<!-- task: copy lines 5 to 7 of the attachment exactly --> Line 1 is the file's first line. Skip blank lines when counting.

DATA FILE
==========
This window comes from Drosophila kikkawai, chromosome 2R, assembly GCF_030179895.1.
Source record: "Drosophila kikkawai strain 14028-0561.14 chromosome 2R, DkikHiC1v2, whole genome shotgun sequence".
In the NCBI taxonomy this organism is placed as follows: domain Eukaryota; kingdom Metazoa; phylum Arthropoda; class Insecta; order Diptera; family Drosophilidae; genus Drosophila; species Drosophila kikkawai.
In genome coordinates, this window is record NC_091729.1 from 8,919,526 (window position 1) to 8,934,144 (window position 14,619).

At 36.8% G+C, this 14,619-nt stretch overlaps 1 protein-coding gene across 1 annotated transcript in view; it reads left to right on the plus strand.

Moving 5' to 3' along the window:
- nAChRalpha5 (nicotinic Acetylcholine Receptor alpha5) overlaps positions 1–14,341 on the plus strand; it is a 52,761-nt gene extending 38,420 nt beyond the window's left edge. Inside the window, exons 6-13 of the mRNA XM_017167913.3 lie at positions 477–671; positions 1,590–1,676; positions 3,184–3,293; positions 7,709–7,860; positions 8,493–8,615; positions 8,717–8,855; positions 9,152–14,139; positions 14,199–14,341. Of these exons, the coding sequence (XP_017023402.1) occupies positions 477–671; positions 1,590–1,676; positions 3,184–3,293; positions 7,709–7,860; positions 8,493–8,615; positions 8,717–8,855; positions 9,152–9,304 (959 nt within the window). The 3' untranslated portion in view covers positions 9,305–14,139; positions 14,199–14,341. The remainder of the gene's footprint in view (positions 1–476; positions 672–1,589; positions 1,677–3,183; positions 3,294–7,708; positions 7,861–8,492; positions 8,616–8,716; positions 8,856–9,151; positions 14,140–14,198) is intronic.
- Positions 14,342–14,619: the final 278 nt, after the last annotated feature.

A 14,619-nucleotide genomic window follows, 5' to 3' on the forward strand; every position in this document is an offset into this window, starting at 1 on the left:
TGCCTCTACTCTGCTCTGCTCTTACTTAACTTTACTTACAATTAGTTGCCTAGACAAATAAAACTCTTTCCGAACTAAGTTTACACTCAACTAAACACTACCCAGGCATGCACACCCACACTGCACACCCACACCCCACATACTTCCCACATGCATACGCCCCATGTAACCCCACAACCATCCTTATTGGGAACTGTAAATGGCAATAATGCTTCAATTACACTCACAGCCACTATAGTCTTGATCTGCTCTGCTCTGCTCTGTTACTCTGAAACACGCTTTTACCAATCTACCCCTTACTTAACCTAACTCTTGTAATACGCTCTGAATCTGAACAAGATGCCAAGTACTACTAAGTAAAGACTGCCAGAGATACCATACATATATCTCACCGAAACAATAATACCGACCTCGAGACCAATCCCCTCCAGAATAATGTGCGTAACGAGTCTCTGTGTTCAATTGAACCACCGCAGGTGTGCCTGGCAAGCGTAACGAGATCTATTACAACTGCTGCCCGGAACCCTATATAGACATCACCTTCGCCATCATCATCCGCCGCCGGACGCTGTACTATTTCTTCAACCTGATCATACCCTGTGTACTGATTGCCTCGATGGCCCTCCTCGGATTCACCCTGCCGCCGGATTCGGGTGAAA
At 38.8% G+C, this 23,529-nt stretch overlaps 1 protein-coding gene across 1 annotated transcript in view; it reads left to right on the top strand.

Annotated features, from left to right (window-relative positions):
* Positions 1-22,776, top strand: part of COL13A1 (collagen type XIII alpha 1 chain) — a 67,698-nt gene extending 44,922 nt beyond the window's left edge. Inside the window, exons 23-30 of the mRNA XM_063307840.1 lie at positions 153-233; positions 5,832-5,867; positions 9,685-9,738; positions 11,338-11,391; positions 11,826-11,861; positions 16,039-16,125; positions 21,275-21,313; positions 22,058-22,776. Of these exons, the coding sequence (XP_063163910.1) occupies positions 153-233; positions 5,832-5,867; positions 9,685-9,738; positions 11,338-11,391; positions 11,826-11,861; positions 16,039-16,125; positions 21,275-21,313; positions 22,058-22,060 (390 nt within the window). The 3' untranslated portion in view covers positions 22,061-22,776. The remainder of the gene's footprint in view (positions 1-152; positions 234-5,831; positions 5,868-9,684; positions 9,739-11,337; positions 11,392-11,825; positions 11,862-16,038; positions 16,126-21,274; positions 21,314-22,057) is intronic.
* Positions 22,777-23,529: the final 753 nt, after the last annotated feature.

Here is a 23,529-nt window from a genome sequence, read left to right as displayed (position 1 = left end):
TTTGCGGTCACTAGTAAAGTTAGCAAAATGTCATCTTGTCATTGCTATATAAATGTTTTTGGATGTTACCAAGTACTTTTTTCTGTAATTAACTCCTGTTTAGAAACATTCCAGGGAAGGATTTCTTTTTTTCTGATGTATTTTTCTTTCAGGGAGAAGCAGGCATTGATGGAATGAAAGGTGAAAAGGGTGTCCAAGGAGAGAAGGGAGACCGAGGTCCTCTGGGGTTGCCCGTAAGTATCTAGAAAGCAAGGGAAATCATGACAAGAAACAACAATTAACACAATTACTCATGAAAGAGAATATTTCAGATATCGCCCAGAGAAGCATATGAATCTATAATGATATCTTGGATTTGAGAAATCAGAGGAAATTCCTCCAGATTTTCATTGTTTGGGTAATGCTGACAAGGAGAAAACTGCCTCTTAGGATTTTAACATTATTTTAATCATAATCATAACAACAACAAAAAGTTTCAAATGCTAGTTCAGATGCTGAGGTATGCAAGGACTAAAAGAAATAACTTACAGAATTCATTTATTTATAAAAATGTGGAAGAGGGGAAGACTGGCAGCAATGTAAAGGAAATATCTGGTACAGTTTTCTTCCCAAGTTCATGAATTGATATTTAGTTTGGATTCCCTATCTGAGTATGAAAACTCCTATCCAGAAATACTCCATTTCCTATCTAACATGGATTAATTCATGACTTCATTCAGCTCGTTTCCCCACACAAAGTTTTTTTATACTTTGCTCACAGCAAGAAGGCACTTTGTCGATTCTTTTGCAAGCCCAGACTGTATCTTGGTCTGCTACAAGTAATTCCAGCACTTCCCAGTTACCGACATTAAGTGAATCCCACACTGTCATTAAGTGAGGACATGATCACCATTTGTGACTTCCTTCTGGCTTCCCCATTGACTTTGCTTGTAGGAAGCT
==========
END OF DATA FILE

At 36.8% G+C, this 14,619-nt stretch overlaps 1 protein-coding gene across 1 annotated transcript in view; it reads left to right on the plus strand.

Moving 5' to 3' along the window:
- nAChRalpha5 (nicotinic Acetylcholine Receptor alpha5) overlaps positions 1–14,341 on the plus strand; it is a 52,761-nt gene extending 38,420 nt beyond the window's left edge. Inside the window, exons 6-13 of the mRNA XM_017167913.3 lie at positions 477–671; positions 1,590–1,676; positions 3,184–3,293; positions 7,709–7,860; positions 8,493–8,615; positions 8,717–8,855; positions 9,152–14,139; positions 14,199–14,341. Of these exons, the coding sequence (XP_017023402.1) occupies positions 477–671; positions 1,590–1,676; positions 3,184–3,293; positions 7,709–7,860; positions 8,493–8,615; positions 8,717–8,855; positions 9,152–9,304 (959 nt within the window). The 3' untranslated portion in view covers positions 9,305–14,139; positions 14,199–14,341. The remainder of the gene's footprint in view (positions 1–476; positions 672–1,589; positions 1,677–3,183; positions 3,294–7,708; positions 7,861–8,492; positions 8,616–8,716; positions 8,856–9,151; positions 14,140–14,198) is intronic.